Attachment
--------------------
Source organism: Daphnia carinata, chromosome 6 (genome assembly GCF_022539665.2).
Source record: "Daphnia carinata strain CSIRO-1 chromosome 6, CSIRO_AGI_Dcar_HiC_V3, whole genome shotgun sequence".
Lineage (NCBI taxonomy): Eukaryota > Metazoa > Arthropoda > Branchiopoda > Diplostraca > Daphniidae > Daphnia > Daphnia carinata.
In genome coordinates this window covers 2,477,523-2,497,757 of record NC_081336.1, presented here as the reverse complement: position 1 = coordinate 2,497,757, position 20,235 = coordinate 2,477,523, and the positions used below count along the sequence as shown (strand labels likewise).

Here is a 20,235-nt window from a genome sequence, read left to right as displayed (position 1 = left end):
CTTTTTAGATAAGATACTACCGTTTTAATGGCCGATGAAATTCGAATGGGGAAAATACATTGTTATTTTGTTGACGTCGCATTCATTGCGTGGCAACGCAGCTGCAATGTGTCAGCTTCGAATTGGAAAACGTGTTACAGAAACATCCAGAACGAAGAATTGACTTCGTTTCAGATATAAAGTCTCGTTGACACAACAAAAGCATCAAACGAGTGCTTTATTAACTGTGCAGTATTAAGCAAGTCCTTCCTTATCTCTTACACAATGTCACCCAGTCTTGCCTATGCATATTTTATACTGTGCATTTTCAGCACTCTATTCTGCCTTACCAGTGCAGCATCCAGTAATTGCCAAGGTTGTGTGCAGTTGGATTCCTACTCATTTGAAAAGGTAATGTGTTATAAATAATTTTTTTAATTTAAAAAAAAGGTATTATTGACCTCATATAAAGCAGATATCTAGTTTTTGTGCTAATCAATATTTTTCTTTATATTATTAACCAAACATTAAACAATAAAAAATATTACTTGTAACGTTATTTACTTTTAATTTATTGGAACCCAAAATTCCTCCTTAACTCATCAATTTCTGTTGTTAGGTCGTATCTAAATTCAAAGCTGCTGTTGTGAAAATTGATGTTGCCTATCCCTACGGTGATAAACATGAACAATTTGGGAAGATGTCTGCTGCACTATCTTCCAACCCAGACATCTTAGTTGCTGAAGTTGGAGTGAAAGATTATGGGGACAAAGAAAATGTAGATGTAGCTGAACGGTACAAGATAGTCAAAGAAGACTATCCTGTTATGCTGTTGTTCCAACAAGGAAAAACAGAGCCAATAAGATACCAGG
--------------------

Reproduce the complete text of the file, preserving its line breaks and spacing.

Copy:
Source organism: Daphnia carinata, chromosome 6 (genome assembly GCF_022539665.2).
Source record: "Daphnia carinata strain CSIRO-1 chromosome 6, CSIRO_AGI_Dcar_HiC_V3, whole genome shotgun sequence".
Lineage (NCBI taxonomy): Eukaryota > Metazoa > Arthropoda > Branchiopoda > Diplostraca > Daphniidae > Daphnia > Daphnia carinata.
In genome coordinates this window covers 2,477,523-2,497,757 of record NC_081336.1, presented here as the reverse complement: position 1 = coordinate 2,497,757, position 20,235 = coordinate 2,477,523, and the positions used below count along the sequence as shown (strand labels likewise).

Here is a 20,235-nt window from a genome sequence, read left to right as displayed (position 1 = left end):
CTTTTTAGATAAGATACTACCGTTTTAATGGCCGATGAAATTCGAATGGGGAAAATACATTGTTATTTTGTTGACGTCGCATTCATTGCGTGGCAACGCAGCTGCAATGTGTCAGCTTCGAATTGGAAAACGTGTTACAGAAACATCCAGAACGAAGAATTGACTTCGTTTCAGATATAAAGTCTCGTTGACACAACAAAAGCATCAAACGAGTGCTTTATTAACTGTGCAGTATTAAGCAAGTCCTTCCTTATCTCTTACACAATGTCACCCAGTCTTGCCTATGCATATTTTATACTGTGCATTTTCAGCACTCTATTCTGCCTTACCAGTGCAGCATCCAGTAATTGCCAAGGTTGTGTGCAGTTGGATTCCTACTCATTTGAAAAGGTAATGTGTTATAAATAATTTTTTTAATTTAAAAAAAAGGTATTATTGACCTCATATAAAGCAGATATCTAGTTTTTGTGCTAATCAATATTTTTCTTTATATTATTAACCAAACATTAAACAATAAAAAATATTACTTGTAACGTTATTTACTTTTAATTTATTGGAACCCAAAATTCCTCCTTAACTCATCAATTTCTGTTGTTAGGTCGTATCTAAATTCAAAGCTGCTGTTGTGAAAATTGATGTTGCCTATCCCTACGGTGATAAACATGAACAATTTGGGAAGATGTCTGCTGCACTATCTTCCAACCCAGACATCTTAGTTGCTGAAGTTGGAGTGAAAGATTATGGGGACAAAGAAAATGTAGATGTAGCTGAACGGTACAAGATAGTCAAAGAAGACTATCCTGTTATGCTGTTGTTCCAACAAGGAAAAACAGAGCCAATAAGATACCAGG